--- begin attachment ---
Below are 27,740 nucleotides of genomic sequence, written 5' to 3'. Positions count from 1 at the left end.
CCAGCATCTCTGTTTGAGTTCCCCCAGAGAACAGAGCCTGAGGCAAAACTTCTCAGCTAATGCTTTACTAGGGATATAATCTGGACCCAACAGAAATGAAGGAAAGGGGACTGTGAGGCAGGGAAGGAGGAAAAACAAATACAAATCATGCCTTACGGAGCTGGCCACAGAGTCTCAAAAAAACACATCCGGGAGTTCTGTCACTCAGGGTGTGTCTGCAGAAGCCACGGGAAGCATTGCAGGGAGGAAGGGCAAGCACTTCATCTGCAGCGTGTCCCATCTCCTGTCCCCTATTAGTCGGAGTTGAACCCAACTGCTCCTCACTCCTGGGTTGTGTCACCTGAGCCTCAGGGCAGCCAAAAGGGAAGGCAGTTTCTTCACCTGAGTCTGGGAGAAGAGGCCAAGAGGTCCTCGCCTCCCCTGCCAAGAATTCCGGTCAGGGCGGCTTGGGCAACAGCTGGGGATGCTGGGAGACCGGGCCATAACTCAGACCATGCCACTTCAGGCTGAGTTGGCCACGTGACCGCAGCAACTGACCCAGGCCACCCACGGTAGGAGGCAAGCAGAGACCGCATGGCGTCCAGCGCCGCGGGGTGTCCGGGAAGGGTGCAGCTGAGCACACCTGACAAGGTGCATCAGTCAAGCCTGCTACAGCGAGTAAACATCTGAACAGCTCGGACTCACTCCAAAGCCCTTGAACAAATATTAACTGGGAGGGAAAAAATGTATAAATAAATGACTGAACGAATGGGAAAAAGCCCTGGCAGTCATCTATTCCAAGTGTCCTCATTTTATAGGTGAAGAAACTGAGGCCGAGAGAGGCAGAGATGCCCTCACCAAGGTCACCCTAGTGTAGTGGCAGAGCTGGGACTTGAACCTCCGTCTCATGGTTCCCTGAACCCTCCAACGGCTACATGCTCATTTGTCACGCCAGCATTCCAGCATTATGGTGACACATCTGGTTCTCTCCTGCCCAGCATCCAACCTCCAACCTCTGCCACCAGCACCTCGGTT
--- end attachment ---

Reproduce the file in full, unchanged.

Below are 27,740 nucleotides of genomic sequence, written 5' to 3'. Positions count from 1 at the left end.
CCAGCATCTCTGTTTGAGTTCCCCCAGAGAACAGAGCCTGAGGCAAAACTTCTCAGCTAATGCTTTACTAGGGATATAATCTGGACCCAACAGAAATGAAGGAAAGGGGACTGTGAGGCAGGGAAGGAGGAAAAACAAATACAAATCATGCCTTACGGAGCTGGCCACAGAGTCTCAAAAAAACACATCCGGGAGTTCTGTCACTCAGGGTGTGTCTGCAGAAGCCACGGGAAGCATTGCAGGGAGGAAGGGCAAGCACTTCATCTGCAGCGTGTCCCATCTCCTGTCCCCTATTAGTCGGAGTTGAACCCAACTGCTCCTCACTCCTGGGTTGTGTCACCTGAGCCTCAGGGCAGCCAAAAGGGAAGGCAGTTTCTTCACCTGAGTCTGGGAGAAGAGGCCAAGAGGTCCTCGCCTCCCCTGCCAAGAATTCCGGTCAGGGCGGCTTGGGCAACAGCTGGGGATGCTGGGAGACCGGGCCATAACTCAGACCATGCCACTTCAGGCTGAGTTGGCCACGTGACCGCAGCAACTGACCCAGGCCACCCACGGTAGGAGGCAAGCAGAGACCGCATGGCGTCCAGCGCCGCGGGGTGTCCGGGAAGGGTGCAGCTGAGCACACCTGACAAGGTGCATCAGTCAAGCCTGCTACAGCGAGTAAACATCTGAACAGCTCGGACTCACTCCAAAGCCCTTGAACAAATATTAACTGGGAGGGAAAAAATGTATAAATAAATGACTGAACGAATGGGAAAAAGCCCTGGCAGTCATCTATTCCAAGTGTCCTCATTTTATAGGTGAAGAAACTGAGGCCGAGAGAGGCAGAGATGCCCTCACCAAGGTCACCCTAGTGTAGTGGCAGAGCTGGGACTTGAACCTCCGTCTCATGGTTCCCTGAACCCTCCAACGGCTACATGCTCATTTGTCACGCCAGCATTCCAGCATTATGGTGACACATCTGGTTCTCTCCTGCCCAGCATCCAACCTCCAACCTCTGCCACCAGCACCTCGGTT